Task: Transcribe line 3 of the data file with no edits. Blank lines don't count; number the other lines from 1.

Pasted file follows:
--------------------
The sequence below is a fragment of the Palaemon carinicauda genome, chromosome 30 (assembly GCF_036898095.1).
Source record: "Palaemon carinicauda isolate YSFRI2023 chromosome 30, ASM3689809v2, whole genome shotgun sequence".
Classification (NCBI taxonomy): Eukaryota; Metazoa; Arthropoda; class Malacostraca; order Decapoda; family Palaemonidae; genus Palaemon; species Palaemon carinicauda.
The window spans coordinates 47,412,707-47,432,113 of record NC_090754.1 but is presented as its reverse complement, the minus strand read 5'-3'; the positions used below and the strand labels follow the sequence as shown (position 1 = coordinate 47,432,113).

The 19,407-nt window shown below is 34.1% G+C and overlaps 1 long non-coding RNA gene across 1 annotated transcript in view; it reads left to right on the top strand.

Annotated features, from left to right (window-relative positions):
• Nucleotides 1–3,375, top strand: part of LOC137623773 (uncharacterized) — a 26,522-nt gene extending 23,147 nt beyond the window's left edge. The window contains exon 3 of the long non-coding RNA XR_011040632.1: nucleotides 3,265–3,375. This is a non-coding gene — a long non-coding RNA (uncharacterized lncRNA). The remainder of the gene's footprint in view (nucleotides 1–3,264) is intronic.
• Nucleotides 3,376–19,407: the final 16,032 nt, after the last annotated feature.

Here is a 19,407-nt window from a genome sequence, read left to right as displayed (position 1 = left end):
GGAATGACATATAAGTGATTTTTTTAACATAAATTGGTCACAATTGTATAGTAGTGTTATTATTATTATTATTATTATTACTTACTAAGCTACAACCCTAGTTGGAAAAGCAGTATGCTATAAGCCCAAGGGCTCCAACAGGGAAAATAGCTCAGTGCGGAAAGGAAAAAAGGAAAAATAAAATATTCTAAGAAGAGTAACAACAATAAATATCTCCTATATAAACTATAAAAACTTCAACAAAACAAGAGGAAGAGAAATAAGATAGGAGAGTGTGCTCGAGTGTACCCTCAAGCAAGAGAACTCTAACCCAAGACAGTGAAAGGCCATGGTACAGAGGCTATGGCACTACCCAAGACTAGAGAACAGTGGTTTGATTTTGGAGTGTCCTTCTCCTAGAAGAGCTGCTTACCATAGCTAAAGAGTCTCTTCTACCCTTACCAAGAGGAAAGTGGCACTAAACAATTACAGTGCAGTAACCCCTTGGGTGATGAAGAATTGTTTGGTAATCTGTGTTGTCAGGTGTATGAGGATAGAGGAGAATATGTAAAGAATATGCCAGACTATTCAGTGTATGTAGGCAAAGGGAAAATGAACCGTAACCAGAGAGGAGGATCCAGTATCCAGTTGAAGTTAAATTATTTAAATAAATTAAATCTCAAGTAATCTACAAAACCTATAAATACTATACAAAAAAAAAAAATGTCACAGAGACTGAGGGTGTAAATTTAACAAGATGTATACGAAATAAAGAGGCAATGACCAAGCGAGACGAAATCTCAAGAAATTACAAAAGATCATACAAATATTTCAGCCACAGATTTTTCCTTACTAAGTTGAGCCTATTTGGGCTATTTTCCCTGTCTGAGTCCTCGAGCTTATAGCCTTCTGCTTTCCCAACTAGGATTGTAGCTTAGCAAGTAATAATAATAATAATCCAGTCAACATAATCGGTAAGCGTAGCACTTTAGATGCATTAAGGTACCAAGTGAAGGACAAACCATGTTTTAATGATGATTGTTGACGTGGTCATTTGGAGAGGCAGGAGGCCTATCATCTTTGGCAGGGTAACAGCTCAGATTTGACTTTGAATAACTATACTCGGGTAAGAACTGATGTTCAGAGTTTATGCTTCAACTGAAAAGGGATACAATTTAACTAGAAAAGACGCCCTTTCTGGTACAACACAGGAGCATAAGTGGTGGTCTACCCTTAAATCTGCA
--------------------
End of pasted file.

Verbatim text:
Classification (NCBI taxonomy): Eukaryota; Metazoa; Arthropoda; class Malacostraca; order Decapoda; family Palaemonidae; genus Palaemon; species Palaemon carinicauda.